The game is described as using step losses for units. For all intents and purposes it does not. The step loss system would have been perfect for this game, but only about 5% of the units (British) have step losses. The rest are single step units. This contributes to the a-historical combat and loss system.
One of the most disappointing parts of the game is the Middle East Map. For a section that takes up one third of the play area, very little that matters happens here. In Italy, the Italians grind to a halt the instant a few Austrians are moved in. On the rest of the map, there is so little fire power and so few points of interest, that it feels like an effort in futility to even manage this map.
One of the things that most attracted me to this game was the random events chits. Again what could have been invigorating to the game is disappointing. The first set of chits that come into play are mostly irrelevant. They add a plus here or there in combat which helps deal with the trenches, but other than that, not much. The next set, the more interesting ones, don’t come into play until the game is likely over or effectively decided.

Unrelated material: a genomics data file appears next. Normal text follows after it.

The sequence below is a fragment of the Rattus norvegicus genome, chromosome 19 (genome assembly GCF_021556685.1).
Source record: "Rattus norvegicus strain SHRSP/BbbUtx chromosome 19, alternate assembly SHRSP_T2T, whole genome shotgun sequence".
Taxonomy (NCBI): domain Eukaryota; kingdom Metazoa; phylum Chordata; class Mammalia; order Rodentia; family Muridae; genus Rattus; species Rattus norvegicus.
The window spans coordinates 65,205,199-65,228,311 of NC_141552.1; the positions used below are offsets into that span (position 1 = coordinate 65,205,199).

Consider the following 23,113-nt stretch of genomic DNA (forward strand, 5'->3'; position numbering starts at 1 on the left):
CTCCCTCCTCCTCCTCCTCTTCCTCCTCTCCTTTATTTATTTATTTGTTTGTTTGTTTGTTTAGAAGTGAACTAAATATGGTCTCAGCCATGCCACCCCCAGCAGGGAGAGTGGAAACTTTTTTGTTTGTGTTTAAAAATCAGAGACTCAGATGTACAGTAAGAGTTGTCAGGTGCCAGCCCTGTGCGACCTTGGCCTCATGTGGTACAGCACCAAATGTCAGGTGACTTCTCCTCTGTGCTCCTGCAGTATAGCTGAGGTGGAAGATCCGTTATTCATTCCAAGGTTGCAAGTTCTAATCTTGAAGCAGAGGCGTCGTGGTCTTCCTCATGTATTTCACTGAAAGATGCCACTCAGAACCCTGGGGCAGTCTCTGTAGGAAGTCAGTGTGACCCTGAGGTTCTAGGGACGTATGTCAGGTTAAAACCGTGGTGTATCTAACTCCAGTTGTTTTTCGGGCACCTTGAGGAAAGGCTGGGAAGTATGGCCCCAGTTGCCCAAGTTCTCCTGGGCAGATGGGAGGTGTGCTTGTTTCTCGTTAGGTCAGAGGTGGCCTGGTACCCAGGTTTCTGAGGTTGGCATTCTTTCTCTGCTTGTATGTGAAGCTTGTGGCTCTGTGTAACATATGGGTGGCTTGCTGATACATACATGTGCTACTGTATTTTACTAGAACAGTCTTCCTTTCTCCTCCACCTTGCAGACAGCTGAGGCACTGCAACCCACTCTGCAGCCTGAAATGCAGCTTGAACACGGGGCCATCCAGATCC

On the whole, the game is attractive and holds some interest but is not a satisfying experience. It may be that a divisional WW1 game is untenable. If the game follows the war closely, it won’t be fun. The war lasted at least 3 years too long. Not much happened other than large scale death without gain or advance. This makes for dull gaming. If the game does not follow the war, it will likely seem poorly constructed. The only WW1 game that I have experienced that is fun and replayable is Paths of Glory and it may be that Corps level games are best suited to this war. Also the card driven system makes events and operations much more intriguing.
To conclude, I am not sorry that I bought the game, but I will not likely play it again. It feels like a combination of two games from the 90’s and that is was it is. There are many better games to be played.